Blog - 07/10/2015
Banks break silence on controversial new tax and proposed regulatory reforms catapulting the Buy to Let market into uncertainty
The Council of Mortgage Lenders (CML) has for the first time broken its silence since the announcement of the new Buy to Let tax, by the Chancellor in the Summer Budget and has warned about uncertainty in the sector, as a consequence of recent regulatory and fiscal proposals.
What will the new Buy to Let tax entail?
The new tax will be implemented over a five year period, with the main focus of the measures including that in future, mortgaged Buy to Let landlords, will be unable to deduct the full cost of their mortgage interest from their rental income.
At present, a landlord with a buy to let mortgage pays tax on their rental income less their interest.
However in 2020, tax will be charged on the rental income, less a tax credit equivalent to basic rate tax on the interest, meaning a landlord’s tax, if payable at the higher rate, increasing substantially.
If mortgage rates rise for landlords, thereby increasing mortgage costs, whilst rents remain static, some landlords may make no return at all on their investment.
Implications of new tax
The industry is concerned the new tax will deter landlords from expanding their property portfolios, and in fact encourage them to decrease their portfolios or to increase rents to cover additional tax liabilities. The latter point will be of concern to tenants, given that rents in the private sector are already rising more than twice as fast as living costs and the possibility of reducing the numbers of rental properties available.
Who will be affected the most?
Landlords in the Buy to Let sector with mortgages and paying higher rate tax.
Even though George Osborne indicated this tax was targeted primarily at higher earning landlords, some basic rate tax payers will be forced into the higher rate band as a consequence of such changes.
The only Buy to Let investors who appear to be safe from the changes are those without a mortgage.
Other regulatory changes creating uncertainty: Macro-prudential reforms and the Mortgage Credit Directive
The CML has encouraged the Treasury to consider the effect of these tax changes, when finalising its proposals to reform macro-prudential powers. The Treasury is currently drafting proposals to extend the tools available to the Financial Policy Committee (FPC), to address risks in the Buy to Let sector, which will be published in late Autumn. The document may propose that the FPC should have powers to limit debt to income ratios and the Treasury is concerned with the effect that such proposals will have on growth in the private rented sector.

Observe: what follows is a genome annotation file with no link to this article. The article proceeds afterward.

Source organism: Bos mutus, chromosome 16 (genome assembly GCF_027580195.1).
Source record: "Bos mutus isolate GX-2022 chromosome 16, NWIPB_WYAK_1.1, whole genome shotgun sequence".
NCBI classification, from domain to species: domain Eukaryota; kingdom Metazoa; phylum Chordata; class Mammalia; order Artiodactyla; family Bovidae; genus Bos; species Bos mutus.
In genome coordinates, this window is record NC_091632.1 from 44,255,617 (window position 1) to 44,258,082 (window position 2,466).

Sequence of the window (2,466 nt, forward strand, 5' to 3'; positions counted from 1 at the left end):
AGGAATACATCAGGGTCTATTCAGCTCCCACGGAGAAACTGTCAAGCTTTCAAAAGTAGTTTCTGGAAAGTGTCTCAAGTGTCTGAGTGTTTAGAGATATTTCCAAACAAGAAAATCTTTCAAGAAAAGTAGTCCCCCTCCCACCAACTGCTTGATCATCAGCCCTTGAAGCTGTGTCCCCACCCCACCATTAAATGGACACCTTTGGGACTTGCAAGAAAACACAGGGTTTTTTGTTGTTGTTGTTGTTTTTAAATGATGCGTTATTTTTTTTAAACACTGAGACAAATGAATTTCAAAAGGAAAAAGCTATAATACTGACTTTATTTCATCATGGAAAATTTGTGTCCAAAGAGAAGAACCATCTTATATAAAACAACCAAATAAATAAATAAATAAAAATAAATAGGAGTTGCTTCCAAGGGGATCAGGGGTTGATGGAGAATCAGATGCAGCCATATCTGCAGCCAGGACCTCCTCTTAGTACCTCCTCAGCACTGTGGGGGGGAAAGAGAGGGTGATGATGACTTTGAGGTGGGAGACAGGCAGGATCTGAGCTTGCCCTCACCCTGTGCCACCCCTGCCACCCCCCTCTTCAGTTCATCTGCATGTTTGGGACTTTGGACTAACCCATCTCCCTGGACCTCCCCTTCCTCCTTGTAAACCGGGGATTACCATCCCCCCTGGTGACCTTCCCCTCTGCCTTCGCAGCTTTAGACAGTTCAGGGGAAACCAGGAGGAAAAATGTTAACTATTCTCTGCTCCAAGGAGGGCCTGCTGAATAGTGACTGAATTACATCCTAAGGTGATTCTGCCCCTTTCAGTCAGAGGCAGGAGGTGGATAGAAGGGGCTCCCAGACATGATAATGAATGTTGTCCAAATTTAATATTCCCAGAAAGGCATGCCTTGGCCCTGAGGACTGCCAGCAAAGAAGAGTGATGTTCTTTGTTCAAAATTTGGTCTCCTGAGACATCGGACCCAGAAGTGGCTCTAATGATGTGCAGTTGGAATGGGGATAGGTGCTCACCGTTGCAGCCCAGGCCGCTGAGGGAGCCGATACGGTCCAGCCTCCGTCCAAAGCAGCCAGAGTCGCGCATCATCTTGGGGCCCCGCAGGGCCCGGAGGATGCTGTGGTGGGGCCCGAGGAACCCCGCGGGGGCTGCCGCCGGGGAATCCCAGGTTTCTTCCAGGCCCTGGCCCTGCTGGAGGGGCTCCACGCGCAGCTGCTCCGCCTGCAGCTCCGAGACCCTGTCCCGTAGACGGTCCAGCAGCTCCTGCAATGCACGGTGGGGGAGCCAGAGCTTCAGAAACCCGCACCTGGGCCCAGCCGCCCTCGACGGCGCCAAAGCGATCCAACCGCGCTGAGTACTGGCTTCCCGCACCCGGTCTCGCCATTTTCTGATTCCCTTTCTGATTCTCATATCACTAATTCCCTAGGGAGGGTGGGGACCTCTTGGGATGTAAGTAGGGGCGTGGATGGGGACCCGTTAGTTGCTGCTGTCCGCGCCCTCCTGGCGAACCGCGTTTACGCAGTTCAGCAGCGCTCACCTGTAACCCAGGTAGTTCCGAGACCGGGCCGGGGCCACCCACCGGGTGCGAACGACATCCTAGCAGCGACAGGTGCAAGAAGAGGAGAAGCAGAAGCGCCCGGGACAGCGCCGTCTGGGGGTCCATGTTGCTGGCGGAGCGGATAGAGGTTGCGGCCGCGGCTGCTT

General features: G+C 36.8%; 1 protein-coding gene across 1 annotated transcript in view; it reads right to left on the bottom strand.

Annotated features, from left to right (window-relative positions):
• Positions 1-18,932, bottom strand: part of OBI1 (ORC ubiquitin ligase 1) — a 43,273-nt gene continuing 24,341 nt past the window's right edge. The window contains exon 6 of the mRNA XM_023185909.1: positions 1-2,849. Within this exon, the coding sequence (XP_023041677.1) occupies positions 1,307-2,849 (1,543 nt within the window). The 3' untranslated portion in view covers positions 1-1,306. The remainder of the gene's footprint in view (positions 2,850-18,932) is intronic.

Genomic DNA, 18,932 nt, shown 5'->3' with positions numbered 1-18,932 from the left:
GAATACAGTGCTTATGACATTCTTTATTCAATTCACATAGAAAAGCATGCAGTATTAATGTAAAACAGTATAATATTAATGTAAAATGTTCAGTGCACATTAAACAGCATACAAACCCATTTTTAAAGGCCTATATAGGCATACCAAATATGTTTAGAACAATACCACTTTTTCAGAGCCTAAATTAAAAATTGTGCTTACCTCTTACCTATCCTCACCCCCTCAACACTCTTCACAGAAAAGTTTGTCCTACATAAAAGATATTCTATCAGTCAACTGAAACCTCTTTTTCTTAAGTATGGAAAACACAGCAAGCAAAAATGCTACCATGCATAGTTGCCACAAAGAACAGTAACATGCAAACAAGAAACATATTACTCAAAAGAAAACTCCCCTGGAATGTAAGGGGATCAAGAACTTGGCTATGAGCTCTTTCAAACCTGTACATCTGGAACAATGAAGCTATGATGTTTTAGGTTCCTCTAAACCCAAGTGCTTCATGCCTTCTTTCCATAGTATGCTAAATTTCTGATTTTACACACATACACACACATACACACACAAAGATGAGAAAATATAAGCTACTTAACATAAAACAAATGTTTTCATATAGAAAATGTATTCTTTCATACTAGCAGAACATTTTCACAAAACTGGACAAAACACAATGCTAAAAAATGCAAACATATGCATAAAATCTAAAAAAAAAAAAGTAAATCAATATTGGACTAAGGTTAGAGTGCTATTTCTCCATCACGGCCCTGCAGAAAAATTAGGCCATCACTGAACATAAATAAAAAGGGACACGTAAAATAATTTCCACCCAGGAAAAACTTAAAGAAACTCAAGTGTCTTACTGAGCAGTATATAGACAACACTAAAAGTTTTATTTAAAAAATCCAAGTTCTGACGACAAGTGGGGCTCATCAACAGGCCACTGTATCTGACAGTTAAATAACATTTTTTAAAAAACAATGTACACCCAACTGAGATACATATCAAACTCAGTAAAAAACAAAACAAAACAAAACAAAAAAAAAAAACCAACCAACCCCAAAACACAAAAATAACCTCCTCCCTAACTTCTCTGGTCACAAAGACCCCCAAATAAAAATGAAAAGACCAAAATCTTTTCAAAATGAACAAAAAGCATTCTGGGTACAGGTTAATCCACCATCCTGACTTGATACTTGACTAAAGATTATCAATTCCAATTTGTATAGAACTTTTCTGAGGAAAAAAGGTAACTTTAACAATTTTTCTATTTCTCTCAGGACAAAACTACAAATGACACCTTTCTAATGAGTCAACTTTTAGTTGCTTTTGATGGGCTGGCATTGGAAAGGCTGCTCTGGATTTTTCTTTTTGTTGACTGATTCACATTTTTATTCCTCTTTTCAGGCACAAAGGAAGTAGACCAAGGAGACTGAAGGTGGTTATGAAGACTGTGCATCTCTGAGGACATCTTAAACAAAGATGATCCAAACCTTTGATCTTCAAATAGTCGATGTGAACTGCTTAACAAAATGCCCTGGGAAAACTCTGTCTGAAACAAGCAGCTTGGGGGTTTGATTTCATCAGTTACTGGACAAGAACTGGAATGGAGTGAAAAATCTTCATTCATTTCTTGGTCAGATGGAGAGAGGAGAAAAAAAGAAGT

Another factor increasing uncertainty for operators in the Buy to Let market is the Mortgage Credit Directive (the “Directive”), which takes effect from 21 March 2016, when new consumer Buy to Let loans will be supervised by the FCA. From then on, the onus will be on firms to ensure compliance with the Directive and to identify the Buy to Let borrowers to whom it applies.
By implementing the Directive in the UK, the government has extended regulation to cover borrowers with Buy to Let mortgages, which will include “accidental landlords,” such as those renting properties to tenants, in which they have previously resided, following the purchase of a new home.
The Treasury estimates 11% of Buy to Let mortgages may fall within the remit of the Directive and predicts smaller firms will be cautious about offering consumers Buy to Let mortgages in the future, thereby decreasing choice for consumers requiring loans in this sector.
The CML has confirmed that it supports a policy approach to ensure that all those who can deliver more housing do so, avoiding a polarisation between home ownership and Buy to Let.
In light of the above proposals however, the future of the Buy to Let market appears to be uncertain. Buy to Let landlords with mortgages should analyse their property portfolios in advance of tax reforms, to ensure they will still receive an adequate return on their assets following the increase in tax liabilities, then consider options to address such tax increases, such as rent reviews or the selling of assets.
In advance of the implementation of the Directive early next year, Lenders in the Buy to Let sector should set up systems to ensure compliance.
For further information regarding this topic or any other property matter, please contact Stephen Brower – Head of Property, Hayley Cloherty – Associate or a member of the Edwin Coe Property team.
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